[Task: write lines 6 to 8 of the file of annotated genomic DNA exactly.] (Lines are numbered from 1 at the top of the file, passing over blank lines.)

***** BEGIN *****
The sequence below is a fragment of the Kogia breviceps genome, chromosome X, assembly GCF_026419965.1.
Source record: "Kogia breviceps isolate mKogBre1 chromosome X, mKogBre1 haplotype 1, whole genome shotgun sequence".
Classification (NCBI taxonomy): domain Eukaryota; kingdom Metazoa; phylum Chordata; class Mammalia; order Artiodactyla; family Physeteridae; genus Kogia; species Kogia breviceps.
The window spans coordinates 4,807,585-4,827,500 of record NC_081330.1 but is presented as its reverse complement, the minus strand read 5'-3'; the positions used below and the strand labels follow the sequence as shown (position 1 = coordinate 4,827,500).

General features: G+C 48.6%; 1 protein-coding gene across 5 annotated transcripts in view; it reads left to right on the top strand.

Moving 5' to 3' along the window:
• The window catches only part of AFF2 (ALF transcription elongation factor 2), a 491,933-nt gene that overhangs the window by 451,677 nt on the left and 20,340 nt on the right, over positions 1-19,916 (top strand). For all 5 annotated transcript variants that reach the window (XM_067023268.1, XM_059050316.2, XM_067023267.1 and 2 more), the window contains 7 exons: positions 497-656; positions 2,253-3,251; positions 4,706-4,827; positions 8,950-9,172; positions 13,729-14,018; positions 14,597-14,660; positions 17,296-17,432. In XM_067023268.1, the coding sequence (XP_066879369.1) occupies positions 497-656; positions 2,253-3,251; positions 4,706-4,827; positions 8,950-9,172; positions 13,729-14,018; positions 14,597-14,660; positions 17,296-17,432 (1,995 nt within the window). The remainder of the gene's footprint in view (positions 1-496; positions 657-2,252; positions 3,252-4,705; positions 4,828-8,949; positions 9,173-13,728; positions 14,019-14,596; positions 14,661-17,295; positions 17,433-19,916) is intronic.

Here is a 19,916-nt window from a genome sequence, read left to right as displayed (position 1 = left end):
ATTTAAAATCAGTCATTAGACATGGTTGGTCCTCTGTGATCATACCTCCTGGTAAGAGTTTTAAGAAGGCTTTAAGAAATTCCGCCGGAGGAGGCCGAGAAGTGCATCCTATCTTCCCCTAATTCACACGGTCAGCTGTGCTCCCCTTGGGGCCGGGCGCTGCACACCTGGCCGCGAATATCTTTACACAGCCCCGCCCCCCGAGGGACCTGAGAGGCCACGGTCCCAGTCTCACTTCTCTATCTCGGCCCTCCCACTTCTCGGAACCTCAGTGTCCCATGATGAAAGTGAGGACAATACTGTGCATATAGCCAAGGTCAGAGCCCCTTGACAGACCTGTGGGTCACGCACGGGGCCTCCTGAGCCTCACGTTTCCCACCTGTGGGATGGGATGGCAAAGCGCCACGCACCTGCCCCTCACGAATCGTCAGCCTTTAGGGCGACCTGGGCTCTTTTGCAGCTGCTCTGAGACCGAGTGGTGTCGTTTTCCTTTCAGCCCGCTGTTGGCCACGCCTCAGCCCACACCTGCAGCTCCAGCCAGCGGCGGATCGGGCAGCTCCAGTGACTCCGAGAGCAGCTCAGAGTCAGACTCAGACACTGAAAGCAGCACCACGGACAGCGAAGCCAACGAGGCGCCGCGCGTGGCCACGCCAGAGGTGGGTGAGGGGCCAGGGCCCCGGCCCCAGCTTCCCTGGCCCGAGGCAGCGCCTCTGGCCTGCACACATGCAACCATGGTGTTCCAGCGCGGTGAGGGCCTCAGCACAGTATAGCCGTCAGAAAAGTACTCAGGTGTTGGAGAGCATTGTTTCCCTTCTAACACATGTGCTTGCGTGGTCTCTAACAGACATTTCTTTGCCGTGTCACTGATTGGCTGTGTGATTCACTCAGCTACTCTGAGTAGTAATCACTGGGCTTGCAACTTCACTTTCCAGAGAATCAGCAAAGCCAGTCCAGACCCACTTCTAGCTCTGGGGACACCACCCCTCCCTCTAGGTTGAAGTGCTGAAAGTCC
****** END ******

Moving 5' to 3' along the window:
• The window catches only part of AFF2 (ALF transcription elongation factor 2), a 491,933-nt gene that overhangs the window by 451,677 nt on the left and 20,340 nt on the right, over positions 1-19,916 (top strand). For all 5 annotated transcript variants that reach the window (XM_067023268.1, XM_059050316.2, XM_067023267.1 and 2 more), the window contains 7 exons: positions 497-656; positions 2,253-3,251; positions 4,706-4,827; positions 8,950-9,172; positions 13,729-14,018; positions 14,597-14,660; positions 17,296-17,432. In XM_067023268.1, the coding sequence (XP_066879369.1) occupies positions 497-656; positions 2,253-3,251; positions 4,706-4,827; positions 8,950-9,172; positions 13,729-14,018; positions 14,597-14,660; positions 17,296-17,432 (1,995 nt within the window). The remainder of the gene's footprint in view (positions 1-496; positions 657-2,252; positions 3,252-4,705; positions 4,828-8,949; positions 9,173-13,728; positions 14,019-14,596; positions 14,661-17,295; positions 17,433-19,916) is intronic.

Here is a 19,916-nt window from a genome sequence, read left to right as displayed (position 1 = left end):